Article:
Despite the tree-hugging subculture associated with the cannabis world, the fact of the matter is that most of the green out there isn’t very “green” at all. For generations, cannabis cultivation has required an immense amount of water and energy. A 2011 study estimates that a kilogram of indoor grown cannabis uses about 4,600 kilograms of carbon dioxide. This is twice the amount of energy spent on the production of the average pharmaceutical product, and equivalent to the production of three million cars.
A lot of these environmentally damaging practices are rooted in decades of black market domination. And it isn’t only limited to excessive energy and chemical use. Scientists believe that because of the way black market growers keep out of sight they are more harmful to California’s forests than the logging industry itself.
Most cannabis is, of course, grown indoors, and energy efficient LED bulbs may do it for a person’s living room, but they have been found to yield slower results for cannabis harvesters. When the growing process is slowed down, it isn’t just bad for sales, it ends up using just as much energy as less efficient bulbs.
Luckily, the legal market is an opportunity to right the ecological wrongs of pot-past. California—as the largest recreational marijuana market in the world—has the potential to be a leader in this arena. The state, with its devastating season of wildfires, is particularly vulnerable to climate change. California has also suffered horrendous droughts in recent years, and weed plants require a lot of water.
The state of California and its cities are currently reviewing applications for commercial cannabis farms which will be monitored for pesticide and water use, among other things. Many farms which have been operating in a legal gray area are currently trying to get permitted, but some will also continue to operate on the black market, without their environmental footprint tracked.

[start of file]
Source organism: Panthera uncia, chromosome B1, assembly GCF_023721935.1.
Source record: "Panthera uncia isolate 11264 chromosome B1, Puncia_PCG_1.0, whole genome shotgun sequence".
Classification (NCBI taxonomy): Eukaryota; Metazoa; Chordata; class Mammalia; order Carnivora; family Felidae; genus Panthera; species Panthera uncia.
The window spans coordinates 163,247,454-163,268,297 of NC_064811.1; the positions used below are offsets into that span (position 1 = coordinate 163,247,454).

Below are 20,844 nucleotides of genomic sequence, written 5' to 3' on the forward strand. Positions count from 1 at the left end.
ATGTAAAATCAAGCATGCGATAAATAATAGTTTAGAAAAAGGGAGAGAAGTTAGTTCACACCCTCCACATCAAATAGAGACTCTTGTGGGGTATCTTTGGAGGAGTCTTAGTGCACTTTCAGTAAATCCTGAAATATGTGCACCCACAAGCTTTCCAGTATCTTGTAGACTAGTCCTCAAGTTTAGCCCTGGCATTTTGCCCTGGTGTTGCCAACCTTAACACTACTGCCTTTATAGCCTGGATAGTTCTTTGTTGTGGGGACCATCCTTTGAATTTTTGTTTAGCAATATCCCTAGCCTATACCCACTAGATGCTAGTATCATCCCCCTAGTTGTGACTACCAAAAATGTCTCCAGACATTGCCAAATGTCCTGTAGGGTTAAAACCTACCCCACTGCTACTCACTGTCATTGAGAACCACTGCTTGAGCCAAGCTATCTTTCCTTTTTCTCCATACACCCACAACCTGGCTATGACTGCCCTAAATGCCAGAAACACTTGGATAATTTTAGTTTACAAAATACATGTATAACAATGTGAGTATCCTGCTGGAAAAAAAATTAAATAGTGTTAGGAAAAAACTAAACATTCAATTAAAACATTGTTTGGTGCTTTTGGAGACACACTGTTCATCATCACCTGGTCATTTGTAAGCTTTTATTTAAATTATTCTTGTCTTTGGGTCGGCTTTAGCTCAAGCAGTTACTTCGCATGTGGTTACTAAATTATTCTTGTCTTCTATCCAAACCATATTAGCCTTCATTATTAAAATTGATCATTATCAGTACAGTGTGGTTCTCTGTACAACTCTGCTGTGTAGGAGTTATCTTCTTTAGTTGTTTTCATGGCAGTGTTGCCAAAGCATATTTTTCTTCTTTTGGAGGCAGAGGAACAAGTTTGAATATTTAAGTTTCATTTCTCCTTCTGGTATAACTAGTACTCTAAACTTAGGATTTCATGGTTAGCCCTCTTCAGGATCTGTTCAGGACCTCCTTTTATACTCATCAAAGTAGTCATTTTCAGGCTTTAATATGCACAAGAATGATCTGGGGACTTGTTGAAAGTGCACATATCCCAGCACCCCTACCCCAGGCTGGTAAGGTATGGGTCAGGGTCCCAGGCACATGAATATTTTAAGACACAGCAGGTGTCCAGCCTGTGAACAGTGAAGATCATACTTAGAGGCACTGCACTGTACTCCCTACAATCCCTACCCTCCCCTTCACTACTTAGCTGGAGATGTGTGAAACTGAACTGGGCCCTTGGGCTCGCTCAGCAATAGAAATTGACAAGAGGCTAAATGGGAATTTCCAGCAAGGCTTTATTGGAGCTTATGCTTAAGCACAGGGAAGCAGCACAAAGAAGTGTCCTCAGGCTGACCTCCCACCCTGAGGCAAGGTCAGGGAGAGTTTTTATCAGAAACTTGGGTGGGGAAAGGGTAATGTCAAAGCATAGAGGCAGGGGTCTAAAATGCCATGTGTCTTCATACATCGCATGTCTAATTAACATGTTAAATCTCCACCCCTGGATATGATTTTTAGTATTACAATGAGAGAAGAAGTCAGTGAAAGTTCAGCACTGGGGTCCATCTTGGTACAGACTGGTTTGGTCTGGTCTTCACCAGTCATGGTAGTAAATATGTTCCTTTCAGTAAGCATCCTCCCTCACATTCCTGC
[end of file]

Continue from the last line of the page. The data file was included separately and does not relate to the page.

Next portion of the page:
According to Evan Mills, a senior scientist at the U.S. Department of Energy, there’s a long way to go. “While the nation has achieved hard-earned progress towards climate change solutions, state and federal policymakers have made little or no effort to scrutinize the role of indoor marijuana operations,” wrote Mills. “Thanks to this inattention, these growers are enjoying a climate-change double standard as they are passed over by a host of policies and programs successfully improving energy efficiency and deploying renewable energy into virtually every other segment of the economy. For marijuana, there is no appropriate LEED rating, no ENERGY STAR label, no energy use transparency.”
Until cannabis begins to be treated like every other crop by the government, the responsibility will fall on consumers who care about the environment to figure out where their flower is coming from. Fortunately, that’s becoming easier as more farms are putting up websites and talking about their grows. Armed with this knowledge, smokers will be able blaze with a clear conscience instead of worrying about the atmosphere blazing in years to come.